According to Wikipedia the pablanos, these are also called ancho, will take about 200 days to mature. I'm pretty sure that means to go to red color. I harvested a couple of these last summer in some elevated beds I have at church and I know it wasn't 200 days. They would have been frozen solid. So green pablanos in probably 120 days. Again all I can do is wait.

Hungarian Yellow Wax
According to totally tomato the Hungarians should mature in 67 days. That would mean I can have peppers in March sometime. These are know as cool climate peppers by many. In 2016 I was able to harvest about 15 pounds of these from about 30 plants. In 2017, a much cooler summer I go only about 4 pounds from as many plants but there were other problems as well. So once again will see what happens in the house.

The jalapenos are easy enough to see. The pablanos, there is one each in the center of the cells on the right side and there is one in the cell with the probe. The picture for the yellow wax there is one sprout in the the lower left cell. They will be more visible in a couple of days but they are there and growing. I was beginning to get concerned that I would have to replant. Collectively these peppers are called chili in North American and Central America. They are called aji in South America.

Plan to try some basil this winter too. Will plant that in a few days. 

Wishing you all a very Merry Christmas and a most joyous New Year.

Saturday, December 16, 2017

Holiday Gifts for the Gardener

6 Pack with labels
You may think it's too late to talk about this now. I should have posted this a month ago. You can still make it happen. What should you get a gardener. There are tools they always need and use. You may not think of them as tools but I'm sure the gardener does. Here is a short list.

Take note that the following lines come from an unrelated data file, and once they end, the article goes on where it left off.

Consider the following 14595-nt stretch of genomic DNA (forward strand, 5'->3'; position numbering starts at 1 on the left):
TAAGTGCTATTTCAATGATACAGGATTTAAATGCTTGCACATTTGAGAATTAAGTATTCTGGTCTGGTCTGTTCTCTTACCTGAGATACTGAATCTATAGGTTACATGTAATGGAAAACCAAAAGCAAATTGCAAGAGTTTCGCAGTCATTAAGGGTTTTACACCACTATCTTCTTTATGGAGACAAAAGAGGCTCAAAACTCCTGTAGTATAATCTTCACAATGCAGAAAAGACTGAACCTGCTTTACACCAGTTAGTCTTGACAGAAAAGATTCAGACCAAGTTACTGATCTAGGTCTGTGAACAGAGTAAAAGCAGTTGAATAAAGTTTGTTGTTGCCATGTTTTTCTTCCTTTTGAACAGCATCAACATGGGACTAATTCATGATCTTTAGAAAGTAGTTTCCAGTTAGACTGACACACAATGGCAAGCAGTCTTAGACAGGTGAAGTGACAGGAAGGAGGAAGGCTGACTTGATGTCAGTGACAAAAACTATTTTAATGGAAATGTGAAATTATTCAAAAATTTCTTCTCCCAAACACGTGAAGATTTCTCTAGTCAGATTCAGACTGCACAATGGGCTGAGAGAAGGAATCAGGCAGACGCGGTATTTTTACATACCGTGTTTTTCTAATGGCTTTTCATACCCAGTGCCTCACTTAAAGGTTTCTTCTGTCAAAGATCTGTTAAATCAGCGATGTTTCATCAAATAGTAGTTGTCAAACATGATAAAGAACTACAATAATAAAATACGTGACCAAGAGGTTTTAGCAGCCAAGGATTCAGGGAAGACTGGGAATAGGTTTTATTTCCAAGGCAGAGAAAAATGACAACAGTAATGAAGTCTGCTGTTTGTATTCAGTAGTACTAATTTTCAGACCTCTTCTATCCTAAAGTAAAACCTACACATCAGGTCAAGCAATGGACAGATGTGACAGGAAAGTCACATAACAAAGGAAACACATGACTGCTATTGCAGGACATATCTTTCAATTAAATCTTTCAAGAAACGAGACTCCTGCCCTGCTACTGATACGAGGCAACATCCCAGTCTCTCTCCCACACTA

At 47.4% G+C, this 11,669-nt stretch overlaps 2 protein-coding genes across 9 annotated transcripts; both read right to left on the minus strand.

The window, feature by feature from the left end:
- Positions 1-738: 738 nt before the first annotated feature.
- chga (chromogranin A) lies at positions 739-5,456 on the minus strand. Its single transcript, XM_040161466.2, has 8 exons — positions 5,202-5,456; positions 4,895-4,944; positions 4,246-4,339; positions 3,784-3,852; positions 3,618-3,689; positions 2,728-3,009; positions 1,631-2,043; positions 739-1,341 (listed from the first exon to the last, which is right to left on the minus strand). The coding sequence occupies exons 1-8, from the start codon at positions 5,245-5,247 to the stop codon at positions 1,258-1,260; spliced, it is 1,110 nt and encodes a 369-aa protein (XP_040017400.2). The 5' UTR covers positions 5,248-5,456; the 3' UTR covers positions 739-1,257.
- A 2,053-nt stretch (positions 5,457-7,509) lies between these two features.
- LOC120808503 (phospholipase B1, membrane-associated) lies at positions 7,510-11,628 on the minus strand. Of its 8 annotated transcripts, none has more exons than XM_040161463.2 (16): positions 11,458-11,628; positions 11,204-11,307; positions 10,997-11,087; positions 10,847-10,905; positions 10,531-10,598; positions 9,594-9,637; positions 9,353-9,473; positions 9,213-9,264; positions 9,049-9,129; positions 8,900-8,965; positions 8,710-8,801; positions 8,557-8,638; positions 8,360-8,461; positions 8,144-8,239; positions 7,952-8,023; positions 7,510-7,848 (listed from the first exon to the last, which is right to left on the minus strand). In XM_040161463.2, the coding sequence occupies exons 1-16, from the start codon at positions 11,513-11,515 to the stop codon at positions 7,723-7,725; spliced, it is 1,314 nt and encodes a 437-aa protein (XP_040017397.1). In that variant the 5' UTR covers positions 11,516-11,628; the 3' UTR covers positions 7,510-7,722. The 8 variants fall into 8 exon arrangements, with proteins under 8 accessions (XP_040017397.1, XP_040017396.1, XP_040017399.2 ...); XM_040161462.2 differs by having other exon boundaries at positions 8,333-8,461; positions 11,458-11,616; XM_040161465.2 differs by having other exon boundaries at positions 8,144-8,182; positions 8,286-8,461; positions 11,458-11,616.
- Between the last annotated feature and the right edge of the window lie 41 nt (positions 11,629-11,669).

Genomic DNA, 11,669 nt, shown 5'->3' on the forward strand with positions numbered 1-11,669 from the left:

Gardening books, Gloves, Hats, Aprons, Pots,
Potting soil, Twist ties, Twine, Marking stakes, Labels,
Log books, 1020 trays, 4 and 6 packs, Tray covers ,
Wagon , Gift cards to garden centers

The list goes on and on. Maybe a special plant that they have been wanting but can't bring themselves to purchase. You know that special peony that is just too expensive. The Northwest Flower and Garden Show is in Seattle, WA the first part of February. Maybe a ticket to the show or a ticket to Seattle. The spring Alaska Master Gardener Conference could be something to think about. It's in Fairbanks, March 24. Don't have any details on that but a round trip plane ticket is only 10,000 miles and about $12. Let your imagination be your guide.

Happy Holidays

Friday, December 15, 2017

How Hot Are They Really

The peppers that I'm growing in the house are actually pretty mild as hot peppers go. I guess I should say something about how hot peppers get their rating. There are chemicals in the peppers that activate the pain receptors in the mouth. These chemicals are called capsaicin.  It is one of many related active components found in chili peppers, collectively called capsaicinoids. The Scoville scale, created by Wilbur Scoville, it used to rate pepper "hotness". The scale goes from 0, bell peppers, to about 2.5 million, dragon's breath. I couldn't find a usable picture of dragon's breath to post here, sorry. Suffice it to say when they get up that high they are really hot.